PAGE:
REVIEW: EVITA (Wycombe Swan Theatre) ★★
As a reviewer, I cover regional theatre as well as shows in the West End and Off-West End. It raises the question, should the same standards be applied to all shows, irrespective of location, size and budget?
I can fully appreciate the challenges of regional theatre where a production is moving to a new venue every week. The different sized auditoriums, stages and the varying acoustics must make every theatre unique and require adaptation from the cast and creatives. With top priced tickets for this show retailing at £47, I think the audience has a right to expect a high standard, which they absolutely did not get.
The sound quality in the first half was dreadful. Lucy O’Byrne as Eva could not be heard over the orchestra, apart from in the sections in which she was shrieking the lyrics. The “Buenos Aires” number in particular was extremely uncomfortable to listen to. The orchestra were obviously very competent musicians but they totally drowned out the actors.
Evita, for anyone who doesn’t know, is the story of the rise of Eva Peron from illegitimate country peasant to First Lady of Argentina as wife to the President Juan Peron. The musical, written by Andrew Lloyd Webber and Tim Rice, first opened in the West End in 1978 and made a star of the relatively unknown Elaine Paige. The writers used the character of Che Guevara (an Argentine national more often associated with Cuba) as narrator and moral conscience of the show, constantly challenging and questioning Eva through her unstoppable rise to the top.
Glenn Carter as Che has a beautiful theatrical singing voice; however he completely lacks the brooding, menacing traits that the character requires.
In the second half, when we finally get to properly hear Lucy O’Byrne as Eva she clearly has a great voice. Her delivery of “You Must Love Me” in particular is haunting. However she is never quite convincing as the scrappy, stop at nothing, ambitious, ruthless Eva.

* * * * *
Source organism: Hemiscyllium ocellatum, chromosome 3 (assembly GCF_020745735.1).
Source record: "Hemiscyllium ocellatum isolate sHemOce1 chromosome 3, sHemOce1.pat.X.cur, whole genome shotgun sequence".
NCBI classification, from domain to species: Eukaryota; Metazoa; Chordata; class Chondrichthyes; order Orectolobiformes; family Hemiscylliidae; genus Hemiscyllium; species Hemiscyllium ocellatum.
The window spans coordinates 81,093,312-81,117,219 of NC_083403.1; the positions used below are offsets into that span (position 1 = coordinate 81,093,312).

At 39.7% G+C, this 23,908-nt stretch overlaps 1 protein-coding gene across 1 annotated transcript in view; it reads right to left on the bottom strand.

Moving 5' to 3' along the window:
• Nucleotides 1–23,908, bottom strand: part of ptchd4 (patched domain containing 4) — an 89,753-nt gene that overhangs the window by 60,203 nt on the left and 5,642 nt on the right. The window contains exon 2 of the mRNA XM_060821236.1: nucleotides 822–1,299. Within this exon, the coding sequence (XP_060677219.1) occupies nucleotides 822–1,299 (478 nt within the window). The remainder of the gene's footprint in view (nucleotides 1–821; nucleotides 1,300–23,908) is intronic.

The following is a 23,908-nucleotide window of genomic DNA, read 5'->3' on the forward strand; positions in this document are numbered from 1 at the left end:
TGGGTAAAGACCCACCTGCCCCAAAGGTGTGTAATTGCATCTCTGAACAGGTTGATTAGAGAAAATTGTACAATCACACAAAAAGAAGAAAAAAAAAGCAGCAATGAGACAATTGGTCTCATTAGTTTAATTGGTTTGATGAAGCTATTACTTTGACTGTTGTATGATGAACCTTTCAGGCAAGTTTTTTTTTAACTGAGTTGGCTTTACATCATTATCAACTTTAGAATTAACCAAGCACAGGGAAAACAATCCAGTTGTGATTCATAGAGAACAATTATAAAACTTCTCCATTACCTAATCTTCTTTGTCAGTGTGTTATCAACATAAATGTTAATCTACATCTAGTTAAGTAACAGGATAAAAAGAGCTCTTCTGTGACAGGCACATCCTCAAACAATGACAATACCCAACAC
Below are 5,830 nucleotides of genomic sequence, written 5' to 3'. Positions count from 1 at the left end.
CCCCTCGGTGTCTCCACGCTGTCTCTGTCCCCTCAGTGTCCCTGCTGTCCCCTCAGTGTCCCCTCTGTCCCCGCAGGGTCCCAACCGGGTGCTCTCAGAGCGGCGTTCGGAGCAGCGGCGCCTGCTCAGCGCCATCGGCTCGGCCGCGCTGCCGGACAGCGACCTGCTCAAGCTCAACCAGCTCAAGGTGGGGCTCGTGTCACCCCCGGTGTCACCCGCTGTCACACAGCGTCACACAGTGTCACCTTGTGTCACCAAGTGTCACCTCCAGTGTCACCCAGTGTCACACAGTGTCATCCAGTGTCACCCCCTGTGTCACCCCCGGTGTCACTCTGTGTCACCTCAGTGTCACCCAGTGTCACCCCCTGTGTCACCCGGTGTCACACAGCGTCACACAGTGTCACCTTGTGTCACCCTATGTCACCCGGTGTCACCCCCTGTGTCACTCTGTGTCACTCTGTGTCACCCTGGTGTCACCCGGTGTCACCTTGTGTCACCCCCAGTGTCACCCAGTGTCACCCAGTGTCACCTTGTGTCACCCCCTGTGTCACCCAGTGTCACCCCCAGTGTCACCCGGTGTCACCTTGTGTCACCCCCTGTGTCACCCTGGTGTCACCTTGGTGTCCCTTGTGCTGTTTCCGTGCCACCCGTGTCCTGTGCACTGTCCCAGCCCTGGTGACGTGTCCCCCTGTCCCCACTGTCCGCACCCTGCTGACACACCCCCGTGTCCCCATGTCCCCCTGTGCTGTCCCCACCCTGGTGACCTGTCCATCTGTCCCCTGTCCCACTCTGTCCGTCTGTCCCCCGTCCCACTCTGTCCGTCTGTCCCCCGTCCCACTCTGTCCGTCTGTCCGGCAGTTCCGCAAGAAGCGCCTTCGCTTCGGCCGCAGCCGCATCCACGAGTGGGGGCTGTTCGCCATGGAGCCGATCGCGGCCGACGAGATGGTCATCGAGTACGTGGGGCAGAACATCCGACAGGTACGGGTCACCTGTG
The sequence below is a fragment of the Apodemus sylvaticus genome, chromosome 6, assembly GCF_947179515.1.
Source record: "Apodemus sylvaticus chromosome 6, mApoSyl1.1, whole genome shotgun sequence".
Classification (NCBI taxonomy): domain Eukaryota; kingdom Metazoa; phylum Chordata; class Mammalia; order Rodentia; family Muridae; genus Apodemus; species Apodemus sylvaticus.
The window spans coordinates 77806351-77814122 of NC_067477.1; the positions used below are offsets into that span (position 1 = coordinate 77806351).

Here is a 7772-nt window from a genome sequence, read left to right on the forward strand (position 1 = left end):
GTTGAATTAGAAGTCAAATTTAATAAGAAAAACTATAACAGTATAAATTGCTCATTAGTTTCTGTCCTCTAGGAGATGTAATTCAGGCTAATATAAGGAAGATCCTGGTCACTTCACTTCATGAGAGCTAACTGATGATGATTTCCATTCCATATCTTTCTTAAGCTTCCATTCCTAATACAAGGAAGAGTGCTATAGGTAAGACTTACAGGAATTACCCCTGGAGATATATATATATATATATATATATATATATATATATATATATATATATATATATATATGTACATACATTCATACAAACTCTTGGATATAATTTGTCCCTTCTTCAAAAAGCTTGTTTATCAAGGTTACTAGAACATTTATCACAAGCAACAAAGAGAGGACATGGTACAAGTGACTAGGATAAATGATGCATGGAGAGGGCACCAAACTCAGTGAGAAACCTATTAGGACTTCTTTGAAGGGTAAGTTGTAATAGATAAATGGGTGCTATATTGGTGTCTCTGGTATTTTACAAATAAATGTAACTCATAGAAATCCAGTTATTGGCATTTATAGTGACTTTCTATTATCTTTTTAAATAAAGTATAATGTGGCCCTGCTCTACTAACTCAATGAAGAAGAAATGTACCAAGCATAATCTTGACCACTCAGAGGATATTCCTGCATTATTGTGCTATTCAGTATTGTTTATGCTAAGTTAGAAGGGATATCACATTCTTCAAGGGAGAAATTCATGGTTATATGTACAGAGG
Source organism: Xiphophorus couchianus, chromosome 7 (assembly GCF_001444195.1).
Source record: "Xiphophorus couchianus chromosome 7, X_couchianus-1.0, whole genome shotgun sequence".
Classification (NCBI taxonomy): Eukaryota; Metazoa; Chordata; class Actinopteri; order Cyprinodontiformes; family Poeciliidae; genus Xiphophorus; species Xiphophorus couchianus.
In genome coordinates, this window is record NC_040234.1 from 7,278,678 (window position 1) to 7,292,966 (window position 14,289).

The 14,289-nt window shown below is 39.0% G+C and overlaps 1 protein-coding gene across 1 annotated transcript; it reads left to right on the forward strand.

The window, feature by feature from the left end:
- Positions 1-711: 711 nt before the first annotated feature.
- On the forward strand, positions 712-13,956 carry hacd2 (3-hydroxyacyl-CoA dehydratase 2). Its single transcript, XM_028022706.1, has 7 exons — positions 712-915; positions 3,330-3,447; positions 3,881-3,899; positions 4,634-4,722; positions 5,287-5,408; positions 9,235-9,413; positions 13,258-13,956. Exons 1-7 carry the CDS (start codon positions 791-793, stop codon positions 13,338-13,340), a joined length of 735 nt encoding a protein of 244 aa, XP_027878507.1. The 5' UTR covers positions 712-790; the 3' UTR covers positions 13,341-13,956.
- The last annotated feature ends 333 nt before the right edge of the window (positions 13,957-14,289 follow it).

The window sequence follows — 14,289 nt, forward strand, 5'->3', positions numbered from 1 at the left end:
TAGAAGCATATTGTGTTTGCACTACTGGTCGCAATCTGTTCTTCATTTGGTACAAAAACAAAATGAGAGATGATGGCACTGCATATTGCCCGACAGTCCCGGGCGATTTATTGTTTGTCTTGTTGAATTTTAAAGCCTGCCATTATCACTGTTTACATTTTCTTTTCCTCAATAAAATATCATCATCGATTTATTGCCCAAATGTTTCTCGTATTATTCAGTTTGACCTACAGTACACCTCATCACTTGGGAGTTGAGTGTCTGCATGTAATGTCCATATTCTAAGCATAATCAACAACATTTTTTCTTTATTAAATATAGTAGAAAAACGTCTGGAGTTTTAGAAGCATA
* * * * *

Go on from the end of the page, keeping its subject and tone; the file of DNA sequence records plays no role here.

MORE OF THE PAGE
The whole performance seems to have been sanitised with the rougher edges of the characters smoothed off. The battling, jousting, cental relationship of Che and Eva is non-existent.
Yet the production as a whole has some unintended rough edges that make it jarring to watch.
In my opinion, the delivery of the big number “Don’t Cry for me Argentina” is just wrong. The song is supposed to show Eva appealing to her beloved Descamisados – the workers, of whom she claims to be one, promising that she has not forsaken them despite her position. This staging has the supporting cast drinking champagne, looking up at Eva on the balcony. It is a strange choice.
During “Rainbow High” as Eva prepares for her European Tour, insisting on the highest standards from her dressers and designers, the dancers wheel on 6 full length mirrors, 2 of which are filthy and covered in streaky marks. It is a small point but it is indicative of the lack of polish (literally as well as figuratively) of this production.
Evita is a fantastic musical. I have seen a number of productions over the years and the original soundtrack with Elaine Paige and David Essex is a favourite. Unfortunately this production is a huge disappointment.
Reviewed by Emma Heath